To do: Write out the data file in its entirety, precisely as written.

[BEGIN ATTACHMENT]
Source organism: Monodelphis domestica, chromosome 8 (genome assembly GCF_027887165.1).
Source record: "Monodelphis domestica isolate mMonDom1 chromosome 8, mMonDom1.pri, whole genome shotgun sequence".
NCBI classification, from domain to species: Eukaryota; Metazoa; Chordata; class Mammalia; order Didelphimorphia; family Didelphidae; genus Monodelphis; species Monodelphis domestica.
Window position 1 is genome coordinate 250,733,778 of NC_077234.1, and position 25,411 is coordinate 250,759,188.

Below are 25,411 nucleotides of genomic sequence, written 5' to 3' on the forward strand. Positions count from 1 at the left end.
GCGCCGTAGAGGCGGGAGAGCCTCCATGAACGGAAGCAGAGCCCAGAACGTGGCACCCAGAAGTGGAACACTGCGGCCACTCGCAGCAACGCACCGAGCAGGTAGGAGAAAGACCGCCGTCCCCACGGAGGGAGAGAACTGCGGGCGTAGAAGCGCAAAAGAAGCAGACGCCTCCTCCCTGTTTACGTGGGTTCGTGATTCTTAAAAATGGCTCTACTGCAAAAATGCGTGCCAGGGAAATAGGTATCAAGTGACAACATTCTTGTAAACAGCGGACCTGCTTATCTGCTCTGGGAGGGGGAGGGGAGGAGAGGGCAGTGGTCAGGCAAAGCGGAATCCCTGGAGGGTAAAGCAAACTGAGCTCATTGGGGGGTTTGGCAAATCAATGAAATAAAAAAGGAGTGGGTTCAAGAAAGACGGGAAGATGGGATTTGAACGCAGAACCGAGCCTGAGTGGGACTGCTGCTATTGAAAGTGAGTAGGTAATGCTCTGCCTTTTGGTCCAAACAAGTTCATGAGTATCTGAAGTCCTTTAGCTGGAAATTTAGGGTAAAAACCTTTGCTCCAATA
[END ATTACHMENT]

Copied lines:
Source organism: Monodelphis domestica, chromosome 8 (genome assembly GCF_027887165.1).
Source record: "Monodelphis domestica isolate mMonDom1 chromosome 8, mMonDom1.pri, whole genome shotgun sequence".
NCBI classification, from domain to species: Eukaryota; Metazoa; Chordata; class Mammalia; order Didelphimorphia; family Didelphidae; genus Monodelphis; species Monodelphis domestica.
Window position 1 is genome coordinate 250,733,778 of NC_077234.1, and position 25,411 is coordinate 250,759,188.

Below are 25,411 nucleotides of genomic sequence, written 5' to 3' on the forward strand. Positions count from 1 at the left end.
GCGCCGTAGAGGCGGGAGAGCCTCCATGAACGGAAGCAGAGCCCAGAACGTGGCACCCAGAAGTGGAACACTGCGGCCACTCGCAGCAACGCACCGAGCAGGTAGGAGAAAGACCGCCGTCCCCACGGAGGGAGAGAACTGCGGGCGTAGAAGCGCAAAAGAAGCAGACGCCTCCTCCCTGTTTACGTGGGTTCGTGATTCTTAAAAATGGCTCTACTGCAAAAATGCGTGCCAGGGAAATAGGTATCAAGTGACAACATTCTTGTAAACAGCGGACCTGCTTATCTGCTCTGGGAGGGGGAGGGGAGGAGAGGGCAGTGGTCAGGCAAAGCGGAATCCCTGGAGGGTAAAGCAAACTGAGCTCATTGGGGGGTTTGGCAAATCAATGAAATAAAAAAGGAGTGGGTTCAAGAAAGACGGGAAGATGGGATTTGAACGCAGAACCGAGCCTGAGTGGGACTGCTGCTATTGAAAGTGAGTAGGTAATGCTCTGCCTTTTGGTCCAAACAAGTTCATGAGTATCTGAAGTCCTTTAGCTGGAAATTTAGGGTAAAAACCTTTGCTCCAATA